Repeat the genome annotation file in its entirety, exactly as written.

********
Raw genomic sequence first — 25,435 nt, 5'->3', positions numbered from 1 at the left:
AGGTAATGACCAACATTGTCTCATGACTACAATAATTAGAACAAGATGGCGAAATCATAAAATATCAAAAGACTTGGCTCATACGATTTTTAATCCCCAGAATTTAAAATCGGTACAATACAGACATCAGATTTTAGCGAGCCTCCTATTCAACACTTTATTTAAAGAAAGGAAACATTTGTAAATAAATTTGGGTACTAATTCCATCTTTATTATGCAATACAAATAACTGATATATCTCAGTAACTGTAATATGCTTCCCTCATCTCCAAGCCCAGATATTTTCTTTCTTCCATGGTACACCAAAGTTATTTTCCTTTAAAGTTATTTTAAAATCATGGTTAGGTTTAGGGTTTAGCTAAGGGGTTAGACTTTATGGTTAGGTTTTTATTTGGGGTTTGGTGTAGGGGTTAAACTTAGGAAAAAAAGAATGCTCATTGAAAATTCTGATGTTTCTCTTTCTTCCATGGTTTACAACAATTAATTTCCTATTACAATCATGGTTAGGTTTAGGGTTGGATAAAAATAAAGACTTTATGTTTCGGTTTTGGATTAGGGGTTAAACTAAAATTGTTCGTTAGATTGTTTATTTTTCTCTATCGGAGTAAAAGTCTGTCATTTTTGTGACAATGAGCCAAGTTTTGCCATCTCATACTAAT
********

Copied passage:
Raw genomic sequence first — 25,435 nt, 5'->3', positions numbered from 1 at the left:
AGGTAATGACCAACATTGTCTCATGACTACAATAATTAGAACAAGATGGCGAAATCATAAAATATCAAAAGACTTGGCTCATACGATTTTTAATCCCCAGAATTTAAAATCGGTACAATACAGACATCAGATTTTAGCGAGCCTCCTATTCAACACTTTATTTAAAGAAAGGAAACATTTGTAAATAAATTTGGGTACTAATTCCATCTTTATTATGCAATACAAATAACTGATATATCTCAGTAACTGTAATATGCTTCCCTCATCTCCAAGCCCAGATATTTTCTTTCTTCCATGGTACACCAAAGTTATTTTCCTTTAAAGTTATTTTAAAATCATGGTTAGGTTTAGGGTTTAGCTAAGGGGTTAGACTTTATGGTTAGGTTTTTATTTGGGGTTTGGTGTAGGGGTTAAACTTAGGAAAAAAAGAATGCTCATTGAAAATTCTGATGTTTCTCTTTCTTCCATGGTTTACAACAATTAATTTCCTATTACAATCATGGTTAGGTTTAGGGTTGGATAAAAATAAAGACTTTATGTTTCGGTTTTGGATTAGGGGTTAAACTAAAATTGTTCGTTAGATTGTTTATTTTTCTCTATCGGAGTAAAAGTCTGTCATTTTTGTGACAATGAGCCAAGTTTTGCCATCTCATACTAAT